speaking for oneself

speak for (oneself)

1. To express one's opinion as one's own, and not represent it as being indicative of anyone else's. Used as an imperative when there is disagreement. A: "We just love traveling." B: "Speak for yourself—I think it's exhausting."
2. To express one's own opinion or point of view, especially in contrast to those of others. She needs to speak for herself—I'm not a mind-reader! Speaking for myself, I haven't noticed any of the problems that David is bringing up.
See also: speak

speaking for oneself

an expression indicating that one is expressing only one's own opinion. Speaking for myself, I am ready to cancel the contract. Sally is speaking for herself. She is not expressing our opinions.
See also: speaking
References in periodicals archive ?
Speaking for Oneself: Wittgenstein, Nabokov and Sartre on How (Not) to Be a Philistine, BENJAMIN DE MESEL
But Alcoff questions the wisdom, and the possibility, of only speaking for oneself. She argues that the idea that one can only speak for oneself not only reinforces Western liberal fantasies that each individual somehow consists of a separate little world, unattached to others; she also says that the belief that one can only speak for oneself constitutes an attempt to thwart criticism and accountability, and is, at heart, a delusional and dishonest disavowal of power.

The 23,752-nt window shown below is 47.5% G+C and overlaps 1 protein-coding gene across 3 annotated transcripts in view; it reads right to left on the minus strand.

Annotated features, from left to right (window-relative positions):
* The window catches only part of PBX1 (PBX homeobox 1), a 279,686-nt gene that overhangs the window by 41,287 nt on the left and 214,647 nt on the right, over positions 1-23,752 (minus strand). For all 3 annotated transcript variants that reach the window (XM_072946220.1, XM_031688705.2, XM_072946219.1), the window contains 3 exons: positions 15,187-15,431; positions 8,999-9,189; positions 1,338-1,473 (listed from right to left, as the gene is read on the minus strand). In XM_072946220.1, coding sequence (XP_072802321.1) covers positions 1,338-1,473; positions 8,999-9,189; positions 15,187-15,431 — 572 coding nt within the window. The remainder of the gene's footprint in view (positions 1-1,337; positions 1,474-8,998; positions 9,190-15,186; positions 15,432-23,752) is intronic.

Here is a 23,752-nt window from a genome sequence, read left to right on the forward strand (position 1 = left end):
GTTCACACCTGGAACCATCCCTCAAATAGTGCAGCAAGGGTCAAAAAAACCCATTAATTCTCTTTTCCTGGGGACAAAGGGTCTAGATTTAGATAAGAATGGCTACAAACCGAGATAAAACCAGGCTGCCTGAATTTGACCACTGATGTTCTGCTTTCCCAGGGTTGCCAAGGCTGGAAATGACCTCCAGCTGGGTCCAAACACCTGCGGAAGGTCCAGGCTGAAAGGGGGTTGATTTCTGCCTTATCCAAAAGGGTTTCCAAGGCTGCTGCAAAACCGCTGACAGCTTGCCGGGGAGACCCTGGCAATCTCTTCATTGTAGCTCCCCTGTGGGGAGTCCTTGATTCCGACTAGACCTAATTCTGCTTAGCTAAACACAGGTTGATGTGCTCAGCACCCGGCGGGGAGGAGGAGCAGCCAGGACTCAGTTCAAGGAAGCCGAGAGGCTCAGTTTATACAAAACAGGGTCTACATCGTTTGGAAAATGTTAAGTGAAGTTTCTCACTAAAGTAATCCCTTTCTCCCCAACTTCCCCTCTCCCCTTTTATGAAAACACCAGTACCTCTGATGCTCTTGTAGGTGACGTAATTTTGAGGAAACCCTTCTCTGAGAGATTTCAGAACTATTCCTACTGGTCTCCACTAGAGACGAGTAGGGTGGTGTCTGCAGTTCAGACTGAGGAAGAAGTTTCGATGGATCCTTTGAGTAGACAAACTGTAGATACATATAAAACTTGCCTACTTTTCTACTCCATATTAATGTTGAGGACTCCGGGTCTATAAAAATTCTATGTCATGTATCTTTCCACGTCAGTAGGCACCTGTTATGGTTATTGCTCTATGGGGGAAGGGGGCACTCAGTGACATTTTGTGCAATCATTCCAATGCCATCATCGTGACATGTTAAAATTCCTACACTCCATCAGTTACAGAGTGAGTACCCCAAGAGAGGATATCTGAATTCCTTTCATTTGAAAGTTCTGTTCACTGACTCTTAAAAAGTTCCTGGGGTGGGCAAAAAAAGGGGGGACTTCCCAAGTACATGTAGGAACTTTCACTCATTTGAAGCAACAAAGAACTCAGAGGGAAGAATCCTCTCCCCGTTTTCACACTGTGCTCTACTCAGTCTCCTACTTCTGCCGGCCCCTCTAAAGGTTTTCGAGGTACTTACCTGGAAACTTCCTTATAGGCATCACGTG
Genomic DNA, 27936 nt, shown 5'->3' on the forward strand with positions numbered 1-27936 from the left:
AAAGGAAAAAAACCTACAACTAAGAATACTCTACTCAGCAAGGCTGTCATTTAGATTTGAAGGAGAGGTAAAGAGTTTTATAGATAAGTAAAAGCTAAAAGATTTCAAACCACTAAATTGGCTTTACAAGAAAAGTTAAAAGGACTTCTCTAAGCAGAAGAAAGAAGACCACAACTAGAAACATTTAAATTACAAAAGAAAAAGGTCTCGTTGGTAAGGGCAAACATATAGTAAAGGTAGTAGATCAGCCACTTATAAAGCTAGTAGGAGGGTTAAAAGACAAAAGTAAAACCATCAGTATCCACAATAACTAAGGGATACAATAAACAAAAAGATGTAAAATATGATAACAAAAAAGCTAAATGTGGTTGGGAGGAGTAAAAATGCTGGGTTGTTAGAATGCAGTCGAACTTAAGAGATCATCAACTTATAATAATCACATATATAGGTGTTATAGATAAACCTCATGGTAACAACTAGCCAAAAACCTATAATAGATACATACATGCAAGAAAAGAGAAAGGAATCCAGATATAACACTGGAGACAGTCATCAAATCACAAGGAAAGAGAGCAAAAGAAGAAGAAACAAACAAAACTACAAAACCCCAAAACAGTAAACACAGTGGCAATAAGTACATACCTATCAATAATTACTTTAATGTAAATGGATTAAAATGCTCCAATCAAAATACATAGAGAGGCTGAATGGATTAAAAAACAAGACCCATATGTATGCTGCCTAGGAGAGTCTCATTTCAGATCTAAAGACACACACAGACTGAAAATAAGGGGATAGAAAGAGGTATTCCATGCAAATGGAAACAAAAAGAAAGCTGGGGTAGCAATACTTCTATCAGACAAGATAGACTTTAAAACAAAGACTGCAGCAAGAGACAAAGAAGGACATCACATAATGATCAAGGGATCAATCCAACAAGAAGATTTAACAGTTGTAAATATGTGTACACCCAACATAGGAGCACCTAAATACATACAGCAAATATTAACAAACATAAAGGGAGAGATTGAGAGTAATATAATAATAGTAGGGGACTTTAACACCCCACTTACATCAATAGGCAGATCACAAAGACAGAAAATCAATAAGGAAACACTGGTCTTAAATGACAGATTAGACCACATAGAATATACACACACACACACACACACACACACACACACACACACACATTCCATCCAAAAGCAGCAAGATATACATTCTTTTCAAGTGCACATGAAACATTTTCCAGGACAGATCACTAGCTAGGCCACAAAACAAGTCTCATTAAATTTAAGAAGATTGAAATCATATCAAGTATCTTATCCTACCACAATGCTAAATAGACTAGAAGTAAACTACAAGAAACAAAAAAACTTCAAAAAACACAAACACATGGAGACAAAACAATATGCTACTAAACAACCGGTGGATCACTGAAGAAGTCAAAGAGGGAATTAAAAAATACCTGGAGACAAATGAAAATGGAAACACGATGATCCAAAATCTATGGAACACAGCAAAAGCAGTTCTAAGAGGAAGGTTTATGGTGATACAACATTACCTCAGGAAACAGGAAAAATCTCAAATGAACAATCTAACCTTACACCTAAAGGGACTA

I think Cavell's emphasis on "the first person voice" or "speaking for oneself" represents the most honest way of doing philosophy since this idea acknowledges that doing philosophy cannot pretend to speak for all men; it would be a big lie if philosophy pretends to do so.
"Speaking for oneself" is a relatively new concept in research and such subjective approaches have been historically discredited and marginalized in academia.